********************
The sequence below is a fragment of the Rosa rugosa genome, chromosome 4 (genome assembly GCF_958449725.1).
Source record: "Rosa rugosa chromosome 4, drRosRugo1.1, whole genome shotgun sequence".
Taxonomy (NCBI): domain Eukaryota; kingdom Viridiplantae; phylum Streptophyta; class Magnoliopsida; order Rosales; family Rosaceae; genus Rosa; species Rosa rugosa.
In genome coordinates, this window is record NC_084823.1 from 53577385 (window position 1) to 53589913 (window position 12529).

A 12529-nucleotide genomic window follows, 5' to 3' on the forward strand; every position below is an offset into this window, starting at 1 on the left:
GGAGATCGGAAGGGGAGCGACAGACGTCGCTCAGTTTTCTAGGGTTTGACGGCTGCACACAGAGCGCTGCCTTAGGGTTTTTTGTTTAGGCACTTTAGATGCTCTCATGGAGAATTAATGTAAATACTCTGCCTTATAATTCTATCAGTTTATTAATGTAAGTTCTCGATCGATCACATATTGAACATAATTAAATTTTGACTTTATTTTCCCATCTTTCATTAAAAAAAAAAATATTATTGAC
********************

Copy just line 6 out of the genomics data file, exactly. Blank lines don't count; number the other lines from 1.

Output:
GGAGATCGGAAGGGGAGCGACAGACGTCGCTCAGTTTTCTAGGGTTTGACGGCTGCACACAGAGCGCTGCCTTAGGGTTTTTTGTTTAGGCACTTTAGATGCTCTCATGGAGAATTAATGTAAATACTCTGCCTTATAATTCTATCAGTTTATTAATGTAAGTTCTCGATCGATCACATATTGAACATAATTAAATTTTGACTTTATTTTCCCATCTTTCATTAAAAAAAAAAATATTATTGAC